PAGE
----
US official praises grassland plan during South Dakota visitPIERRE, S.D. (AP) — A proposed federal project aimed at protecting habitat crucial to migratory waterfowl in South Dakota, North Dakota and Montana represents a new era of conservation, U.S. Interior Secretary Ken Salazar said Friday.
PIERRE, S.D. (AP) — A proposed federal project aimed at protecting habitat crucial to migratory waterfowl in South Dakota, North Dakota and Montana represents a new era of conservation, U.S. Interior Secretary Ken Salazar said Friday.
The Dakota Grassland Conservation Area would benefit wildlife, hunters, bird watchers and ranchers by protecting about 2 million acres of wetlands and grasslands through easements purchased from landowners, Salazar said. The federal government would not buy the land, so farmers and ranchers could continue to use it, he said.
“It’s important we’re doing that because we’re preserving a ranching heritage way of life, and at the same time what we’re doing is preserving these areas,” Salazar said during a telephone conversation with reporters. He also was visiting landowners in central South Dakota.
Mike Held, chief executive officer of the South Dakota Farm Bureau, said the organization opposes the program because it calls for perpetual easements. Conservation easements have merit, but they should be limited to 20 or 30 years, he said.
“We think that’s very anti-private property and almost precocious for an agency to think they could do easements that last one year longer than forever,” Held said. “We think a generation in length, 30 years, would be sufficient. Then let the next landowner, the next generation, make the decision whether they want to continue or not, based on the history of what the easement has been.”
The U.S. Fish and Wildlife Service already has many easements in other programs in South Dakota that last only 20 or 30 years, so there is no need to use perpetual easements for the proposed new program, Held said.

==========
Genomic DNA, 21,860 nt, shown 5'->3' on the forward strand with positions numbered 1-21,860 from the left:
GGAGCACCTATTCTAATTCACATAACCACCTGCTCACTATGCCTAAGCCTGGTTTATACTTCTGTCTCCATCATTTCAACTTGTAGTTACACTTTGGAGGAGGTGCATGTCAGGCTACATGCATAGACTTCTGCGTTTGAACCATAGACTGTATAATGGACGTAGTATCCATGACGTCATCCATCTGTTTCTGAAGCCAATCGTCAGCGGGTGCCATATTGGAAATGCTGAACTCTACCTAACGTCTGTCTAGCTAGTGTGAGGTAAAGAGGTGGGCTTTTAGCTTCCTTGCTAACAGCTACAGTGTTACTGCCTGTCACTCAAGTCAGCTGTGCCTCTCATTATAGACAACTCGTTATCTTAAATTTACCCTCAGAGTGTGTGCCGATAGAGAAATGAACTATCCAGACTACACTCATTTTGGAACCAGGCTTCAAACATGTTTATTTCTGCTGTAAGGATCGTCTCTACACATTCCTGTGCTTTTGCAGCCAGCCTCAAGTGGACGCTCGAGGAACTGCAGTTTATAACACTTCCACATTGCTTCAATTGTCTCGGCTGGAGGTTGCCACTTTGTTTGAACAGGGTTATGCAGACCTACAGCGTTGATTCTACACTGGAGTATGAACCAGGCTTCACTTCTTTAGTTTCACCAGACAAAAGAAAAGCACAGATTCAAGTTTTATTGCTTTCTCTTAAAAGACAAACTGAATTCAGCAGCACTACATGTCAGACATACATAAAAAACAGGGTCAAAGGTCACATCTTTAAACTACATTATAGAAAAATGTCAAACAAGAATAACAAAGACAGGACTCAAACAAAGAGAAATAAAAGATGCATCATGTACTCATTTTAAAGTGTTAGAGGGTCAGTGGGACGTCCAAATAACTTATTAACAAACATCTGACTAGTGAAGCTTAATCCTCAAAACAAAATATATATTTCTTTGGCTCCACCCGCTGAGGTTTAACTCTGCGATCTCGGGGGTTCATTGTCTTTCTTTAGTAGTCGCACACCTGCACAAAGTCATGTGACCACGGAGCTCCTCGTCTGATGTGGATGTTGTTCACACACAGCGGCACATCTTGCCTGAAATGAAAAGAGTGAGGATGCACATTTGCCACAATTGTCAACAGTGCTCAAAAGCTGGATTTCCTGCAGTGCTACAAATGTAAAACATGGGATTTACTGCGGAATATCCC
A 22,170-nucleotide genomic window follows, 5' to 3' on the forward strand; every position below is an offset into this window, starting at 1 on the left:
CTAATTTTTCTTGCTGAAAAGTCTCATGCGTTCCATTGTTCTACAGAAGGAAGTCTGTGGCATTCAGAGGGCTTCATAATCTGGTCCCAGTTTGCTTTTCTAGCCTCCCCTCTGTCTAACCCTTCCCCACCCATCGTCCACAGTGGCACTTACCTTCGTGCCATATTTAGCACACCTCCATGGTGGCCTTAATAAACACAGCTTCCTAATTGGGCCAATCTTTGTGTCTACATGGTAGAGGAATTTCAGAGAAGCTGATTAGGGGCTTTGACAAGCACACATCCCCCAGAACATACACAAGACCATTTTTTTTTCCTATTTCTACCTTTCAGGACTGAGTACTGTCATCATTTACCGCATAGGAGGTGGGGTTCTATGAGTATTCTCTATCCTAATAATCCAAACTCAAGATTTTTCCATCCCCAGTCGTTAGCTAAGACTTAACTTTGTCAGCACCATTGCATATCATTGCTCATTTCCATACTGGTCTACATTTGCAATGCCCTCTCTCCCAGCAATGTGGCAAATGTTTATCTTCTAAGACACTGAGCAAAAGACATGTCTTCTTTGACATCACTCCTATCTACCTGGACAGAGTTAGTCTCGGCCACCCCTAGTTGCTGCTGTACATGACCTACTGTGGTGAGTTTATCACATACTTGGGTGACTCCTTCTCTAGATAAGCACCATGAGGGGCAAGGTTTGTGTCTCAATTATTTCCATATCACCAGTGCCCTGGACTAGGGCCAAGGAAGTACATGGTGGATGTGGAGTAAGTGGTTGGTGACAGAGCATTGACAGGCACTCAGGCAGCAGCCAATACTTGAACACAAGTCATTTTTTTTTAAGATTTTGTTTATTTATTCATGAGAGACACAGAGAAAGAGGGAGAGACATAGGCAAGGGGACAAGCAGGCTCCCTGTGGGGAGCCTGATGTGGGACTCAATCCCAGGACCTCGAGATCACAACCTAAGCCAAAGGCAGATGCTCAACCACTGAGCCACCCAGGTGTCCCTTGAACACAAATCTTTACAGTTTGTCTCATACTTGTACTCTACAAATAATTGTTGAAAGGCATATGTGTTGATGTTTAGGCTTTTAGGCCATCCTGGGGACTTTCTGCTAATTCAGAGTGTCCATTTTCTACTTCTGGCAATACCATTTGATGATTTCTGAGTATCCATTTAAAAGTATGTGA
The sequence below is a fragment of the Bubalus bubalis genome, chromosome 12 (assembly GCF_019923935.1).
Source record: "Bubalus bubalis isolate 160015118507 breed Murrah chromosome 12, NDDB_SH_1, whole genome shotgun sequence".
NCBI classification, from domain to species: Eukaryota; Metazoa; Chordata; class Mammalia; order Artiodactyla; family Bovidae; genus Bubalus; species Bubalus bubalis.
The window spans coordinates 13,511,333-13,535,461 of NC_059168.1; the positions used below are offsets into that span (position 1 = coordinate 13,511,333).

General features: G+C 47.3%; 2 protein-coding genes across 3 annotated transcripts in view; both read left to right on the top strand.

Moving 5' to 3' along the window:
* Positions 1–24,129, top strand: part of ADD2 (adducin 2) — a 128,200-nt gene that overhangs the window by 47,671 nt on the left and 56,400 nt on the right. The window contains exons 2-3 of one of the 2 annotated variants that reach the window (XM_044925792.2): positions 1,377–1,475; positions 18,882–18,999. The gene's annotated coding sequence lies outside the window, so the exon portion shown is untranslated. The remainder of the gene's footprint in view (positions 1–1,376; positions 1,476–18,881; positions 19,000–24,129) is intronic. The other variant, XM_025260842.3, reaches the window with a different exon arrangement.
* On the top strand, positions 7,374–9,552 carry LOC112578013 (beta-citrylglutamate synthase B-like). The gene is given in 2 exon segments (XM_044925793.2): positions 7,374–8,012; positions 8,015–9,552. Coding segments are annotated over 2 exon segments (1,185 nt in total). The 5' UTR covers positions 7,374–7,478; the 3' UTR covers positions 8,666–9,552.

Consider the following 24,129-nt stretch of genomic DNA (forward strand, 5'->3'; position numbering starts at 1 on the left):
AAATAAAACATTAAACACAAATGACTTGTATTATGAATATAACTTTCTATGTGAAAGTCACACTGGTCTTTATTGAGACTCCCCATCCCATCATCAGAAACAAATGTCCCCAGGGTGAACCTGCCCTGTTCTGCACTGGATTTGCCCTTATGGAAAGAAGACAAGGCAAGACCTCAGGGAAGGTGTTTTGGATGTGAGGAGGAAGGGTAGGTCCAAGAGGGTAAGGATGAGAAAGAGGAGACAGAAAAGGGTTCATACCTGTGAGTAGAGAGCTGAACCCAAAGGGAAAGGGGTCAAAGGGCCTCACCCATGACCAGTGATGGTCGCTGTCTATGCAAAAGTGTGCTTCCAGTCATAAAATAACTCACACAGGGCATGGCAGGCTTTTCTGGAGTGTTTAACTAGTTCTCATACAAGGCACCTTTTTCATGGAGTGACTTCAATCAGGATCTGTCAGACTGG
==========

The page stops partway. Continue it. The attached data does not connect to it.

The government would spend about $588 million in the next two or three decades to protect 2 million acres of habitat in an area that runs through the eastern half of the Dakotas, across the top of North Dakota and into northeastern Montana. It would seek to protect 1.7 million acres of grassland and 240,000 acres of wetland in the Prairie Pothole Region that is a prime breeding ground for ducks.
The easements would prevent land from being plowed or drained, but farmers and ranchers could use it for grazing or haying.
The proposed program would complement an existing federal project aimed at protecting wetlands. The new easements would be funded with money the Land and Water Conservation Fund Act of 1965, which generates cash from oil and gas leases, excess motorboat fuel tax revenue and sales of surplus federal property.
Salazar said the Prairie Pothole region provides some of the best hunting and wildlife habitat in the nation, and the project would benefit hunters, wildlife watchers and people who work in jobs related to outdoor recreation. Ranchers would benefit because water and grass are also crucial to their livelihoods, he said.
The interior secretary said he believes the project can be done despite the nation’s budget problems.
“My hope is we’ll have money to be able to do this over a period of time,” Salazar said. “I don’t know how fast it will happen, but we already have the foundation under way.”
Steve Guertin, regional director of the U.S. Fish and Wildlife Service, said the project area and individual easement purchases will be selected to provide the best nesting areas and other habitat necessary for wildlife reproduction.